Local residents, especially folks that have been living in Victoria for several years, tend to find little joy at visitors referring to Vancouver Island incorrectly.
Unfortunately search engines like to make a lot of assumptions, so if you search for ‘Victoria Island‘ it is no surprise that you can get results for ‘Vancouver Island‘ instead of the real ‘Victoria Island‘ or ‘Kitlineq‘ as it is called by the local Inuit people.
Apparently the charm of island living must make people soft and/or generous? As much as it irks us, here we are, willing to talk about the Victoria Island confusion. Who knows, perhaps we can reach people interested in moving to Victoria, and prevent some confusion regarding the name of this beautiful island?
History of Vancouver Island
A home to many indigenous peoples from several distinct groups for thousands of years, the Spanish didn’t explore Vancouver Island until 1774, and the British didn’t establish a land claim until 4 years later, in 1778.
The first building on the island was a fur trade outpost built near the entrance to Nootka Sound in 1788, which was built by John Meares who came to the area two years prior.
Land Claim Disputes
With both the Spanish and the British laying claim to the island conflict became inevitable. By making concessions to Spanish explorers in South America a series of agreements were made to avoid the conflict over land claims escalating towards war.
British naval captain, George Vancouver was sent to Nootka Sound to negotiate with Juan Francisco de la Bodega y Quadra in 1792.
While these meetings were initially unproductive, the calm and friendly manner in which they were conducted lead to the suggestion by Captain Vancouver, that the island in dispute be given a name reflecting the efforts of the two captains, leading to the initial name being, “Quadra and Vancouver Island”.
The name of the island was actually set in motion before the entire island had been properly circumnavigated, and what was intended as small gesture to honor the Captains turned out to be a sizeable amount of land, making the naming a far larger gesture than what the Captains had intended.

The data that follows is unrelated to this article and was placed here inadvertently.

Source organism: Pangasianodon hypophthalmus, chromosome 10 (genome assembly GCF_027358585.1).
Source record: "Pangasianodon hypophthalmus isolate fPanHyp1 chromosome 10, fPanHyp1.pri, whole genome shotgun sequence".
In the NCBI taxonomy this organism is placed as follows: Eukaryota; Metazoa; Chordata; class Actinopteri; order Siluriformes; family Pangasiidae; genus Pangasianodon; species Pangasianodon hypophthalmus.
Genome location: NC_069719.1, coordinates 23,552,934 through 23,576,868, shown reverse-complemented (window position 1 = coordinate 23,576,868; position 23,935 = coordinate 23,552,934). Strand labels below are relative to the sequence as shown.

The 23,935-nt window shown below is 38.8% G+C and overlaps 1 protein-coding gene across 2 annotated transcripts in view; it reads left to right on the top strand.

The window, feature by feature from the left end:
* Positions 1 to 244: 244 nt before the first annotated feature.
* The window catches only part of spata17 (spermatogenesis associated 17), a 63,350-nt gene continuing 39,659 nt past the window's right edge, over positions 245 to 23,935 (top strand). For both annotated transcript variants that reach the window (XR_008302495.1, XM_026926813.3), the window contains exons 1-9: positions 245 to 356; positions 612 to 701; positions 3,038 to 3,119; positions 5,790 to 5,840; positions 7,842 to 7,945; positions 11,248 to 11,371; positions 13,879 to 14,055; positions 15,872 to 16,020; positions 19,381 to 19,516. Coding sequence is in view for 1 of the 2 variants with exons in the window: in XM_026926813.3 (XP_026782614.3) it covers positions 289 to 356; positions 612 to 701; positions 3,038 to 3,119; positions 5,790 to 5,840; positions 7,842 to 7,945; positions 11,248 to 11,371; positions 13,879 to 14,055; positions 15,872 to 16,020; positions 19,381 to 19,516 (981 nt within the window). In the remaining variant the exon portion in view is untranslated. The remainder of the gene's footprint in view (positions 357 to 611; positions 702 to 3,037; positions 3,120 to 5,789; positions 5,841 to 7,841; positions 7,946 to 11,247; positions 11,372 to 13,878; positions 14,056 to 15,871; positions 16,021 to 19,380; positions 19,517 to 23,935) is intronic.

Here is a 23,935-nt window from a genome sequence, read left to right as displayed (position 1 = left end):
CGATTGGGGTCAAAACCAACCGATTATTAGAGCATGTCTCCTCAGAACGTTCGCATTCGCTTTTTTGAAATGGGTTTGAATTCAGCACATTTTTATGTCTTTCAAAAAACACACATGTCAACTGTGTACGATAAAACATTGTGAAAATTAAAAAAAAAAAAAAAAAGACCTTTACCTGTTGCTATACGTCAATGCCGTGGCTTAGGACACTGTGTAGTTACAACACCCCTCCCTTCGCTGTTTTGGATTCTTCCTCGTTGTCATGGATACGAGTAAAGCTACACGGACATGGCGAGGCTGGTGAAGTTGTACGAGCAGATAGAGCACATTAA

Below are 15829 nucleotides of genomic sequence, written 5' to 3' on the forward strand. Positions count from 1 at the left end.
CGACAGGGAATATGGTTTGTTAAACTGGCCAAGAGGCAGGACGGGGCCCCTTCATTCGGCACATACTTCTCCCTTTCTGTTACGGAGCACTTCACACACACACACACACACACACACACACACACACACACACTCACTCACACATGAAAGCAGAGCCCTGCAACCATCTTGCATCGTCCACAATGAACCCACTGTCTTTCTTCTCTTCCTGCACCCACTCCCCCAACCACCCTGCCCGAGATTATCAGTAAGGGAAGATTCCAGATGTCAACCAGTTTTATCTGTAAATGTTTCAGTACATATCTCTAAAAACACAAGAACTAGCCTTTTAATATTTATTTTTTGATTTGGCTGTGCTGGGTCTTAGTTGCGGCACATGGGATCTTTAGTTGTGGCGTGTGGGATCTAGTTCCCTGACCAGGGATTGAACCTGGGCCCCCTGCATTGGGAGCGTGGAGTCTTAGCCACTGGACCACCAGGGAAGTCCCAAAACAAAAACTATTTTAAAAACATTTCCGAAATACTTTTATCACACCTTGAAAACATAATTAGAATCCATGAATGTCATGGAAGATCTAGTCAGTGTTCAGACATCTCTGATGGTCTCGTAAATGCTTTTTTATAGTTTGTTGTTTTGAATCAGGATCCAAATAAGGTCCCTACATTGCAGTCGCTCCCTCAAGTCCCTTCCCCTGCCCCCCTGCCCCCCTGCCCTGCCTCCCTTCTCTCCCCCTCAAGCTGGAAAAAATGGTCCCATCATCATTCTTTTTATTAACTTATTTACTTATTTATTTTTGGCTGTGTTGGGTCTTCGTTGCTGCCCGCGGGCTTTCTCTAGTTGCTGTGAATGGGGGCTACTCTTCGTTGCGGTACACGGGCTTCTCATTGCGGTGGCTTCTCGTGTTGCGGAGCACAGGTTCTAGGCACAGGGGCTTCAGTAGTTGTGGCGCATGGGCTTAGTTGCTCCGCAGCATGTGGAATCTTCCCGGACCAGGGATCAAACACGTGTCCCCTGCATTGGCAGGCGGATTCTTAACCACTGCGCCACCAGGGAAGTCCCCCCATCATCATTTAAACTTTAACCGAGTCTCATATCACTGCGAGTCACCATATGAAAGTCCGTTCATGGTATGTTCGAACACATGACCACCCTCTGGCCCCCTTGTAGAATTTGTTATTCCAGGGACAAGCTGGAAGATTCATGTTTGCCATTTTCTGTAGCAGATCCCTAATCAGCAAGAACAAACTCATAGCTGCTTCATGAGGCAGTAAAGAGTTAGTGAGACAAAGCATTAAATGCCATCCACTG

Naming Vancouver Island
The dwindling presence of Spanish efforts around the northwest brought about a habit of referring to the area as “Vancouver’s Island”, dropping any mention of ‘Quadra’, especially in correspondence with the Hudson’s Bay Company.
In 1849 the ‘Colony of Vancouver Island’ gave our island a more official title, and for the next 36 years nearly any reference to ‘Vancouver’ as a location would have been presumed to refer to ‘Vancouver Island’, as the city of Vancouver did not exist until 1885.
Eventually, in 1866 the ‘Colony of British Columbia’ which had be established in 1858, entered into a union with the ‘Colony of Vancouver Island’, and the two colonies eventually became the province of ‘British Columbia’ in 1867 during the Canadian Confederation.
Size of Vancouver Island
According to the Wikipedia entry for Vancouver Island, our lovely island is the largest island on the west coast of North America.
Vancouver Island is 456 km (283 mi) in length, 100 km (62 mi) in width at its widest point, and 32,134 km2 (12,407 sq mi) in area.
Going by land mass, Vancouver Island is actually pretty small compared to Victoria Island, which is the eighth largest island in the world!
Size of Victoria Island
Looking at the Wikipedia entry for Victoria Island, this remote northern island is so large it straddles 2 provinces with the western third belonging to Nunavut, and the remainder belonging to the Northwest Territories.
At 217,291 km2 (83,897 sq mi) in area, Victoria Island is Canada’s second largest island. It is nearly double the size of Newfoundland (111,390 km2 [43,010 sq mi]), and is slightly larger than the island of Great Britain (209,331 km2 [80,823 sq mi])
In fact you could fit 6 full size copies of Vancouver Island inside the area that Victoria Island occupies.
Moving to Victoria/Vancouver Island
If you are thinking of moving to the island, especially Victoria, you are in the right place! This website is packed with information on Victoria and the surrounding municipalities.
If you are looking for regional information for Victoria that we are missing please feel free to contact us and let us know, we are constantly adding more local information and would appreciate your feedback.